I want to know the man who made them possible so I can better understand them. I admit it, I’m greedy: I want to know it all. The worry that he will seem like the villain of the story is a real one. But if I see him in the whole of his life, I think he’s more of an anti-hero. There is much that he did that was out-and-out heroic.

If an injustice was involved, he sprang into action. When his children were victims, he would march down to the school and demand justice. When his children were perpetrators, he could take calm and imaginative action, such as taking them to the police chief to confess and receive a lecture, and then negotiating restorative justice for the neighbor wronged. During World War II he worked in the Resistance, at considerable risk to himself and his family (including an awesome story of German soldiers coming to the house to search for him; he was home; so one of the aunts popped him in a nightgown and frilly cap and plunked a baby in his lap to successfully fool the soldiers and keep him safe). After the war, he moved his family of 9 to Canada in part so his sons would have more opportunities. He had studied literature before theology, so always wrote well (articles and sermons as well as poetry), and even did literary deconstruction on biblical texts (or so I’m told). He was proud to have played a role in the forward-thinking decision for the denomination to purchase land to increase the size and scope of Calvin College. And although I’m sure Oma frustrated him in other ways, he admired her more childlike and less anguished faith.

But.

And here’s where the stories I won’t tell would go. Trust me when I say they are not heroic.

So how do I see him? Hero or jerk? As with many either/or questions, I answer, “yes.”

Think of King David. God called him a man after His own heart. David was the king all other Israelite kings were measured against. He took tremendous risks and showed astonishing courage because he trusted God. Yet he was an adulterer and murderer. God wouldn’t let him build the Temple because there was too much blood on his hands. Yet he could recognize when he was wrong, when he’d sinned. He was concerned about justice for the vulnerable in his society. He wrote poetry whose truth and beauty have endured for thousands of years. Yet he let his kids run amok to rape their siblings and kill each other and foment rebellion against their father. He is one heck of a mixed bag.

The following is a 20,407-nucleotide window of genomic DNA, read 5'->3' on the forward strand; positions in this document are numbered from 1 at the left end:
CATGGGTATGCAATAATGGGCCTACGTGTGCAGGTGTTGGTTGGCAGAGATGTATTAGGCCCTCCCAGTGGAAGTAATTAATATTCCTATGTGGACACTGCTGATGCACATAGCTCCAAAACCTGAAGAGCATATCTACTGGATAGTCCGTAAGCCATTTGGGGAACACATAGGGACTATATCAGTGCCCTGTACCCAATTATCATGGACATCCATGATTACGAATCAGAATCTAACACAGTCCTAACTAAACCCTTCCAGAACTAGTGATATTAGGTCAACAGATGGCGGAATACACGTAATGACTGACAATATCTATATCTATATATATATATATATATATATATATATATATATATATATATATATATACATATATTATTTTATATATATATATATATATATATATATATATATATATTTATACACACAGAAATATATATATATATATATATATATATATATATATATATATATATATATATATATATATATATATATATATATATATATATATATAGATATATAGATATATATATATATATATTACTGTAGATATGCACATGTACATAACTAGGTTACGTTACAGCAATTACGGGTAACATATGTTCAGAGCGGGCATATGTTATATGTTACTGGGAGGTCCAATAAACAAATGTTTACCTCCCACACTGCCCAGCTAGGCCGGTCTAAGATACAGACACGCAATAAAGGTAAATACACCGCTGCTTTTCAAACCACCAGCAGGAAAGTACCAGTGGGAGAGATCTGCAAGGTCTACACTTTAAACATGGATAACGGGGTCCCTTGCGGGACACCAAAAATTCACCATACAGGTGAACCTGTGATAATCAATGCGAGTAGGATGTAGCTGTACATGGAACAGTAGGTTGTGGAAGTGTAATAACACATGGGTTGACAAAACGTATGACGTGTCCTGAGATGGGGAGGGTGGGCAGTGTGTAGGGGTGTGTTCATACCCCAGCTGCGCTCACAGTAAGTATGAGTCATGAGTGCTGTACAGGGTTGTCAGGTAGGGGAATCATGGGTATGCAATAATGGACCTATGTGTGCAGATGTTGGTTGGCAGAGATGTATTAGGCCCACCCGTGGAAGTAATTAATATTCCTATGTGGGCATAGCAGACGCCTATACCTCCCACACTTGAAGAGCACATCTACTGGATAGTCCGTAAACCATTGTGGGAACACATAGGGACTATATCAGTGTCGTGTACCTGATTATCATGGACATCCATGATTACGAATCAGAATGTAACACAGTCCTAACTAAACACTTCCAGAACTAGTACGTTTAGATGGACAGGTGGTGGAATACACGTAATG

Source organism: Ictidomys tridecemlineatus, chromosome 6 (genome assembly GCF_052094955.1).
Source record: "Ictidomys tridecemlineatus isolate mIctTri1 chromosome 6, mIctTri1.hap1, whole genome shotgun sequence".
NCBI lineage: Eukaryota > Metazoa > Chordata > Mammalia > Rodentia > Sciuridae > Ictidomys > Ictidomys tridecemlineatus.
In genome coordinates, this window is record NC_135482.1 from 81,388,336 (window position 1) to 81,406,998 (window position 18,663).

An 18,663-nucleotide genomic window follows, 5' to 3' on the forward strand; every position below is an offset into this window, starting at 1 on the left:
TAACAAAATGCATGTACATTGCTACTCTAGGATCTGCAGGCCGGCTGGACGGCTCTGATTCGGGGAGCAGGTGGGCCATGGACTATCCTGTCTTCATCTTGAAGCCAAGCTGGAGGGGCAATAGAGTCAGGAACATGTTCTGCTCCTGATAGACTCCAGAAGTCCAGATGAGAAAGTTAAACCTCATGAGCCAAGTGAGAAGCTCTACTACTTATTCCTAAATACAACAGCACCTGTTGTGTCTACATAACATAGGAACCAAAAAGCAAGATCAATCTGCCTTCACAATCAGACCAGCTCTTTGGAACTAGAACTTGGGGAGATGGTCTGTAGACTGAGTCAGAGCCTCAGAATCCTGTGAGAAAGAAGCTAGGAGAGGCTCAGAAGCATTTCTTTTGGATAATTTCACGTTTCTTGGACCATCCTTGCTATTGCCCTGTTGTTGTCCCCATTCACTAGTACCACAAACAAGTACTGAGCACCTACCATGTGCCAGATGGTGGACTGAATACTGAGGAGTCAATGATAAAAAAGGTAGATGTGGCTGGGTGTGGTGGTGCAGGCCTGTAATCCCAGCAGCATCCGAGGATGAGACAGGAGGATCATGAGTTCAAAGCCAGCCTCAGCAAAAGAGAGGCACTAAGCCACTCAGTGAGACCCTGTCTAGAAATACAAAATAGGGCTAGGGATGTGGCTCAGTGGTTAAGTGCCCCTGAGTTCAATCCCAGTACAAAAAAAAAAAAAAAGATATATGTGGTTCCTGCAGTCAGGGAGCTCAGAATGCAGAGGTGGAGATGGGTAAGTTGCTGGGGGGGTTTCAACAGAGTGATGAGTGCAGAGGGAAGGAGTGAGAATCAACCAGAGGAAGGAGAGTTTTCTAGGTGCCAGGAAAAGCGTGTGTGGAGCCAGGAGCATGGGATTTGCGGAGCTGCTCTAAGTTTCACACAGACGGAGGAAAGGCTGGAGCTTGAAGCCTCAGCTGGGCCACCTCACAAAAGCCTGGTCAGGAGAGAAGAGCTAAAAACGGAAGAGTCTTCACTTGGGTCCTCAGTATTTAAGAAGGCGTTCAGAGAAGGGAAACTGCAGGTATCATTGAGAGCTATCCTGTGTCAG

But if I can look at King David, if I can delve into his story and still wind up admiring him, if I can see him as simultaneously a good example and a cautionary tale, I can do the same for my Opa. After all, I do the same for myself all the time. We are, each of us, a pretty mixed bag.

I hope my aunt and uncles aren’t afraid to tell us more. I think we can take it — not so much to understand him as to understand and appreciate them more.

How is truth handled in your family? Buried or blabbed? Fought about or trumpeted?

 

3 thoughts on “We Are A Mixed Bag, All of Us

  1. Foment work in that sentence. Excellent analysis of the film/your Opa Hart. I only know his children, their good or bad stories and it makes good sense to understand where they came from experientially.